The overall aim of this project is to understand the mechanisms underlying Hypoglycemia-Associated Autonomic Failure (HAAF), a life-threatening clinical syndrome of reduced behavioral, autonomic and neuroendocrine responsiveness to hypoglycemia resulting from prior hypoglycemic bouts. Compelling evidence indicates that glucocorticoids are involved in the pathogenesis of HAAF, because they are dramatically elevated by glucoprivation and because administration of exogenous glucocorticoids can reproduce the symptoms of HAAF. This proposal will focus on hindbrain mechanisms involved in HAAF. Hindbrain glucoreceptors control two important glucoregulatory responses, increased food intake and adrenal medullary secretion. The first specific aim is to determine whether hindbrain glucoreceptors also mediate the glucoprivic control of glucocorticoid secretion. The second specific aim focuses on hindbrain NE/E neurons. These neurons are crucial for feeding, adrenal medullary and corticosterone responses to glucoprivation and impairment in their function results in symptoms similar to HAAF. This proposal will investigate the multiple pathways through which their control of corticosterone secretion may be mediated. The third specific aim will investigate the importance of NE/E neurons as a site for corticosterone feedback effects that could result in suppression of their activity during HAAF. Many of these neurons possess glucocorticoid receptors. The proposed work will attempt to relate the presence of glucocorticoid receptors on specific populations of NE/E neurons with their functions and involvement in HAAF. The last specific aim is to identify the parameters of glucocorticoid elevation that result in HAAF with particular focus on the magnitude and duration of the secretory event. Corticosterone infusions and specific stressors with differing effects on corticosterone secretion will be examined for their ability to induce HAAF.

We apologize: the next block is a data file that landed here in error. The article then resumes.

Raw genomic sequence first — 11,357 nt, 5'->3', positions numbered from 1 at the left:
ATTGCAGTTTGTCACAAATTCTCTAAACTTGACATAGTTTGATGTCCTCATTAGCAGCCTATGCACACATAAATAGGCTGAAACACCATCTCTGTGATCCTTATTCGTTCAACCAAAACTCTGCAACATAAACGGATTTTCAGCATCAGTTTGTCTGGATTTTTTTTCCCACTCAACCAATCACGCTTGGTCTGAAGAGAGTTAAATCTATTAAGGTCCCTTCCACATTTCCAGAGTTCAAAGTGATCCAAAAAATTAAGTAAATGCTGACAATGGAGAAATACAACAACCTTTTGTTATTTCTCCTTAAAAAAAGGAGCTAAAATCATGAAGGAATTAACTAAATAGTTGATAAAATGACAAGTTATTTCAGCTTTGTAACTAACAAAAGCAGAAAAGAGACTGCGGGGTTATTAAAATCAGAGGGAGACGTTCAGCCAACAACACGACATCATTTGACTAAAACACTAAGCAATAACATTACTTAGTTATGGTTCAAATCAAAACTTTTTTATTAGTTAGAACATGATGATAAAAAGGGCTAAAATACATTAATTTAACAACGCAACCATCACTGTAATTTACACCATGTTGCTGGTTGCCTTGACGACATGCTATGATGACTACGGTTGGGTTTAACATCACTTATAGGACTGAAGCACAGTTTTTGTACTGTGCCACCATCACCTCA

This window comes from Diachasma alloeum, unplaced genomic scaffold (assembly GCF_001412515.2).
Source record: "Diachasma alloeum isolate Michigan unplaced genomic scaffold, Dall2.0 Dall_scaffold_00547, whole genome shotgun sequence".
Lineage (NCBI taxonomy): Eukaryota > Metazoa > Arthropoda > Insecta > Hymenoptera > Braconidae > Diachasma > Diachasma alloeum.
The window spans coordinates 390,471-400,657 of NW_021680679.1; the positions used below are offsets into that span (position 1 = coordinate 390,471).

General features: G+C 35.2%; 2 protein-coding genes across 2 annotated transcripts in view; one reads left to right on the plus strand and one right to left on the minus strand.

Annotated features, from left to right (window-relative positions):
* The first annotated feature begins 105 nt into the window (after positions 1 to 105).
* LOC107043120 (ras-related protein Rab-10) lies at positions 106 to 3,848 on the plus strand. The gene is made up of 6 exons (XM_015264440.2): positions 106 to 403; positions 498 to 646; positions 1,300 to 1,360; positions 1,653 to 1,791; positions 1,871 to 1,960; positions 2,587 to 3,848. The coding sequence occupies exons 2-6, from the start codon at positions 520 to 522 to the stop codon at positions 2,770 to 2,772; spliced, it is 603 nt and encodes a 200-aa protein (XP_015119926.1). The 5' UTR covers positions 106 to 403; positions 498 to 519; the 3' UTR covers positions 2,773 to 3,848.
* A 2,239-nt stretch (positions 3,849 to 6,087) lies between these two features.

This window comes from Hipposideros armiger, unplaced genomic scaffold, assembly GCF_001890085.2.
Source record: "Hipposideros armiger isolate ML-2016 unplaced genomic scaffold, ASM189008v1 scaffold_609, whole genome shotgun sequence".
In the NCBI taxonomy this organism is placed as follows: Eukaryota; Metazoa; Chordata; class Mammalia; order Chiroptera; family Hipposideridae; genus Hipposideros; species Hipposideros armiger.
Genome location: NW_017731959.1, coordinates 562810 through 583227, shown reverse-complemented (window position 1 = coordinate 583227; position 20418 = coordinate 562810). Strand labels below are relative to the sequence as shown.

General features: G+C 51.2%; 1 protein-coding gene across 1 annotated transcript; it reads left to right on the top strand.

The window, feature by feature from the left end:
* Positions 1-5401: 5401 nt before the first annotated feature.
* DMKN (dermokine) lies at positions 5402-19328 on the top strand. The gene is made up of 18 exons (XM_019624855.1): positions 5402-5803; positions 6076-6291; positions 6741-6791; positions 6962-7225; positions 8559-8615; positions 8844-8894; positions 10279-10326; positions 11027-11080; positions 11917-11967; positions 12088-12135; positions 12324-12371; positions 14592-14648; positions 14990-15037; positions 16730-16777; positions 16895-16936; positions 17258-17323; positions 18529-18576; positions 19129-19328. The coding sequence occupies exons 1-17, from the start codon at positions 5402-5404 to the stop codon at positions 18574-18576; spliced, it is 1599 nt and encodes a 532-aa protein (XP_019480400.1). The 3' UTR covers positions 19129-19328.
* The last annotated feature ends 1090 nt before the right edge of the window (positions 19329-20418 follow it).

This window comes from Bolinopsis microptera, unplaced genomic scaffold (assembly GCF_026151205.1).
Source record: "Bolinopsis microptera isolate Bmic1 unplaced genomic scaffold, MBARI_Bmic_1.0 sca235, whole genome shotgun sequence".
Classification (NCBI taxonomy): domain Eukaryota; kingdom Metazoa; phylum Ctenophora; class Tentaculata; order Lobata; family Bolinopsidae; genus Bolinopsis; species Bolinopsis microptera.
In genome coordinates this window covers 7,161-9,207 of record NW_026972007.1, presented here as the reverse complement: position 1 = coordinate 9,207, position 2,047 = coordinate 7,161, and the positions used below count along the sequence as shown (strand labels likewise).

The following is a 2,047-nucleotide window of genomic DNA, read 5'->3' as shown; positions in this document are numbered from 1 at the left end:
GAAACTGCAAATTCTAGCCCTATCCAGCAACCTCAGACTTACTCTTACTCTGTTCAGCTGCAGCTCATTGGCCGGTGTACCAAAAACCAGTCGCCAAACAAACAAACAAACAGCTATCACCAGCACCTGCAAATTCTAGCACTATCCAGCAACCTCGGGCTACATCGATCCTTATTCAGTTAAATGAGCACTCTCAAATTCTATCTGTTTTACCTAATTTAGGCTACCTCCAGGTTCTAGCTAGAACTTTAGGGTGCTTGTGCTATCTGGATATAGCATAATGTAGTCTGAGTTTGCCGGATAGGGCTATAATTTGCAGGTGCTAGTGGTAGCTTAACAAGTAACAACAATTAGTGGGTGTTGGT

National Institute of Health (NIH)
National Institute of Neurological Disorders and Stroke (NINDS)
Research Project (R01)
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Special Emphasis Panel (ZRG1-END (03))
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Golanov, Eugene V
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Washington State University
Veterinary Sciences
Schools of Veterinary Medicine
United States
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Li, Ai-Jun; Wang, Qing; Dinh, Thu T et al. (2009) Simultaneous silencing of Npy and Dbh expression in hindbrain A1/C1 catecholamine cells suppresses glucoprivic feeding. J Neurosci 29:280-7
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Dinh, Thu T; Flynn, Francis W; Ritter, Sue (2006) Hypotensive hypovolemia and hypoglycemia activate different hindbrain catecholamine neurons with projections to the hypothalamus. Am J Physiol Regul Integr Comp Physiol 291:R870-9
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